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District of Columbia

The District of Columbia lies partly in the State of Maryland and partly in the State of Virginia. It was set apart by Act of Congress on July 16, 1790, for the capital of the United States. Some months previously, on April 21, 1769, Potomac Lodge, No. 9, had been organized in Georgetown by the Grand Lodge of Maryland but later it ceased work. Potomac Lodge, No. 43, warranted on November 11, 1806, was the first Lodge in the State to endure. A Convention was held on December 11, 1810, by five Lodges, namely Federal, No. 15; Brooke, No. 47; Columbia, No. 35; Washington Naval, No. 41, and Potomac, No.43. The organization of a Grand Lodge was fully completed on February 19, 1811.

The first Chapter or Encampment, as it was called in the District of Columbia, worked under the Charter of Federal Lodge, No. 15, F. A. A. M., of the Jurisdiction of the Grand Lodge of Maryland. A meeting took place on Monday, December 14, 1795, to make arrangements for the new Chapter. Two other meetings were held, one on December 16, 1795, and one on June 17, 1797, before the Chapter was finally constituted. In February, 1799, it was decided that the Royal Arch Encampment should be broken up. A Dispensation dated August 30, 1822, was issued by the General Grand High Priest to the Chapters in the District of Columbia to organize a Grand Chapter. Representatives of Federal Chapter, No. 3; Union, No. 4; Brooke, No. 6, and Potomac, No. 8, were present at a Convention held on Tuesday, February 10, 1824. Potomac Chapter, however, decided to continue under her old Charter. After January 8, 1833, the Grand Lodge of the District of Columbia no longer existed and the Chapters were placed under the Jurisdiction of the Grand Chapter of Maryland. In the year 1867 steps were taken to reorganize a Grand Chapter by Columbia, No. 15; Washington, No. 16; Mount Vernon, No. 20, and Potomac, No. 8, and it was duly constituted in Washington at the Opera House on May 23 1867. After encountering much trouble and opposition, the Grand Chapter of the District was admitted to the General Grand chapter in 1868 and a short time after was joined by 'Potomac Chapter, No. 8. The Select Degrees were at first conferred in Chapters. When the Grand Chapter of the District of Columbia was organized in 1867 it resolved to drop the Select Degrees from Chapter work, and Companion Benjamin B. French issued Dispensations to form three Councils for the District. These, however, ceased work after a short time.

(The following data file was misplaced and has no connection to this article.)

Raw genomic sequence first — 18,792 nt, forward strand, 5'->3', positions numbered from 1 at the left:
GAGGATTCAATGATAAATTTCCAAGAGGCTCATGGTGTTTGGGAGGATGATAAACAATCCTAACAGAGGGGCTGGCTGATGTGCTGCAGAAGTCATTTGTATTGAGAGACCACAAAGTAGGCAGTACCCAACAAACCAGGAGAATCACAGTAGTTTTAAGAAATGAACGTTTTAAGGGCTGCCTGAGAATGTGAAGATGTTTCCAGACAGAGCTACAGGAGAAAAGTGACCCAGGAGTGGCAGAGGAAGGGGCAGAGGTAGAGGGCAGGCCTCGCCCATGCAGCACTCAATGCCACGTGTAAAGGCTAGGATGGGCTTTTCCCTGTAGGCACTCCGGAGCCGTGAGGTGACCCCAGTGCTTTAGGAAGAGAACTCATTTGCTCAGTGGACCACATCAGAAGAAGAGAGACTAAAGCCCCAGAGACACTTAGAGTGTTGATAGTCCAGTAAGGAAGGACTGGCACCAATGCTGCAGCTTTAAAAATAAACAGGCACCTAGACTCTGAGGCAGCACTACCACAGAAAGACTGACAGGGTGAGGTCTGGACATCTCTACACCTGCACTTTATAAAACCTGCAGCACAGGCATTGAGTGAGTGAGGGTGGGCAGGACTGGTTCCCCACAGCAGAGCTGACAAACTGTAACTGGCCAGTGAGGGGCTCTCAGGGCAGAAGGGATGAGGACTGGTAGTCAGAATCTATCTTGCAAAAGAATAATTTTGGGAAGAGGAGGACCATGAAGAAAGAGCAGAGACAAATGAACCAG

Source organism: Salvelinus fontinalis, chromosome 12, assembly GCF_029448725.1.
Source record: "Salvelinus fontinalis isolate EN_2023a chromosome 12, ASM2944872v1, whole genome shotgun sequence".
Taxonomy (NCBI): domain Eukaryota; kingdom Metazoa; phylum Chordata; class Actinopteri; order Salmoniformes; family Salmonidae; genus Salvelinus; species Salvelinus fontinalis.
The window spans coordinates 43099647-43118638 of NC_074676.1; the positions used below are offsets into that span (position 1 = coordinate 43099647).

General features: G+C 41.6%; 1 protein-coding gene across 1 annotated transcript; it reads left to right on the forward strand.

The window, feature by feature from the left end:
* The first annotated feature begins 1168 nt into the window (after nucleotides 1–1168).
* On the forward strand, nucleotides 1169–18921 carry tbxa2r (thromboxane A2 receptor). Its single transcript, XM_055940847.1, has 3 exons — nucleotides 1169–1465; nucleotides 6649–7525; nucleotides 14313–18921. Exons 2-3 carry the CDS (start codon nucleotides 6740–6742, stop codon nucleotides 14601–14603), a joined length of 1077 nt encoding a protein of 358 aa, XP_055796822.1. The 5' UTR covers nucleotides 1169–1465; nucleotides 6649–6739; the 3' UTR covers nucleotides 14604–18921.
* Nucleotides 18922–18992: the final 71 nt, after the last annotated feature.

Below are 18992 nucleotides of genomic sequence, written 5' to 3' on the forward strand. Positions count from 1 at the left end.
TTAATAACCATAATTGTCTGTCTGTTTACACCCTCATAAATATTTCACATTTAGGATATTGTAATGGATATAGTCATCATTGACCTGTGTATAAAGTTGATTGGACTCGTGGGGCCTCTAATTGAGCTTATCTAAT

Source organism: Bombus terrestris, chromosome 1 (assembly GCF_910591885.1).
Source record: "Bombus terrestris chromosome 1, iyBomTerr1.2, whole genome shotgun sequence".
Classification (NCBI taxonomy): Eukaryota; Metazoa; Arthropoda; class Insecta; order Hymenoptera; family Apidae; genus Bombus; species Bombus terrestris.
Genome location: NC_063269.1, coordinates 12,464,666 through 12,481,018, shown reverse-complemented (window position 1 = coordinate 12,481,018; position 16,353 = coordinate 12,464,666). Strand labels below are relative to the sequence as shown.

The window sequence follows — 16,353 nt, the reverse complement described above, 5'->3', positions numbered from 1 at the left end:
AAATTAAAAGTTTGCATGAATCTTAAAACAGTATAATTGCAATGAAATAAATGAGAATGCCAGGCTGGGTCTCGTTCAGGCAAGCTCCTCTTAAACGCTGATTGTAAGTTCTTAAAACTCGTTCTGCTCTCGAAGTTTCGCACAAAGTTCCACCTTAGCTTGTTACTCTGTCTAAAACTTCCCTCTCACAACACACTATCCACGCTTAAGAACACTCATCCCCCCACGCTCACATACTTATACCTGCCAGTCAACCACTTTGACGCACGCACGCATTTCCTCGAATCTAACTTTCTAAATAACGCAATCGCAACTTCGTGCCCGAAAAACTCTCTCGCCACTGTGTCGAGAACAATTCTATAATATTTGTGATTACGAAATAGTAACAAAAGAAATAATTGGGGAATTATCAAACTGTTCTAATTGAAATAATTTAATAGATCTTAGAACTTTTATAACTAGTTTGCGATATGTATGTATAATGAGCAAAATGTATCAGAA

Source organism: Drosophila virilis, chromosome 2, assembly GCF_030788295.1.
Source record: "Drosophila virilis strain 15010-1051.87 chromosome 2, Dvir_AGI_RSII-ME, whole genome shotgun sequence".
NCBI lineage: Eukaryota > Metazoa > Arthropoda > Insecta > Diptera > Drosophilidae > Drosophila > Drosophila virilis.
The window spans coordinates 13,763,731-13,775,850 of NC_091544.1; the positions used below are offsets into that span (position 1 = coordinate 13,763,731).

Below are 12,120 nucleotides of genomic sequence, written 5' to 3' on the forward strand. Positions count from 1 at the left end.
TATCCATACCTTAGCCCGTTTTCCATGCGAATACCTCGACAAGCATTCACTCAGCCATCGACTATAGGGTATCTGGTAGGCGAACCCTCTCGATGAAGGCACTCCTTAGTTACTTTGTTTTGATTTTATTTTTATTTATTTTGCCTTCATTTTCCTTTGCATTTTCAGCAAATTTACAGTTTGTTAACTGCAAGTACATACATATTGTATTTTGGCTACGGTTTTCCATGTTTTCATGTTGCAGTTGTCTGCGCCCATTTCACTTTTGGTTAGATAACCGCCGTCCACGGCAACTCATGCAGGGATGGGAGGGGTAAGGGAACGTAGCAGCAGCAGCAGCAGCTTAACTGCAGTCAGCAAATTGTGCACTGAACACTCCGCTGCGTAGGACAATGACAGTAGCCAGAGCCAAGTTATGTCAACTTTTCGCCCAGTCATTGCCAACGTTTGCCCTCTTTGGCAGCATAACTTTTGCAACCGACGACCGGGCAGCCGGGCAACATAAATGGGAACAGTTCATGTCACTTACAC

Washington Council No. 1, chartered August 14, 1883; Adoniram Council No. 2, chartered November 9, 1909, and Columbia No. 3, chartered September 30, 1918, through their representatives at a Convention held at Washington on April 5, 1919, General Grand Master George A. Newell, presiding, formed the Grand Council, Royal and Select Masters of the District of Columbia, Companion George E. Corson being the first Grand Master and John A. Colborn, Grand Recorder.

The first Commandery organized was Washington, No. 1, in the City of Washington, December 1, 1824, chartered January 14, 1825. Representatives of Washington, No. 1; Columbia, No. 2; Potomac, No. 3; De Molay Mounted, No. 4, and Orient, No. 5, met in Convention, January 14, 1896, and constituted the Grand Commandery by authority of a Warrant dated December , 1895. The Ancient and Accepted Scottish Rite was first introduced to Washington when Mithras Lodge of Perfection, No. 1; Evangelist Chapter of Rose Croix, No. 1; Robert de Bruce Council of kadosh, No. 1, and Albert Pike Consistory, No. 1, were chartered on December 30, 1870; December 7, 1871; January 29, 1874, and January 12, 1876, respectively.

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